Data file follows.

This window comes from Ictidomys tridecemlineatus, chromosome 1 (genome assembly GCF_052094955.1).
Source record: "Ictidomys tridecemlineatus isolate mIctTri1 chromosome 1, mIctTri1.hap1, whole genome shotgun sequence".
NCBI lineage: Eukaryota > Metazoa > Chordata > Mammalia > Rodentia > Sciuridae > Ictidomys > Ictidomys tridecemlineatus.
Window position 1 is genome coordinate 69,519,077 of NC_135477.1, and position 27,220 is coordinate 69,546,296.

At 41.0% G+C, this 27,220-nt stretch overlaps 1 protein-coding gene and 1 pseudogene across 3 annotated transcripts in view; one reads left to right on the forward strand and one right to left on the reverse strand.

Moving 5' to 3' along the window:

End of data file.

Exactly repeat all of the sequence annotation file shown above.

This window comes from Ictidomys tridecemlineatus, chromosome 1 (genome assembly GCF_052094955.1).
Source record: "Ictidomys tridecemlineatus isolate mIctTri1 chromosome 1, mIctTri1.hap1, whole genome shotgun sequence".
NCBI lineage: Eukaryota > Metazoa > Chordata > Mammalia > Rodentia > Sciuridae > Ictidomys > Ictidomys tridecemlineatus.
Window position 1 is genome coordinate 69,519,077 of NC_135477.1, and position 27,220 is coordinate 69,546,296.

At 41.0% G+C, this 27,220-nt stretch overlaps 1 protein-coding gene and 1 pseudogene across 3 annotated transcripts in view; one reads left to right on the forward strand and one right to left on the reverse strand.

Moving 5' to 3' along the window: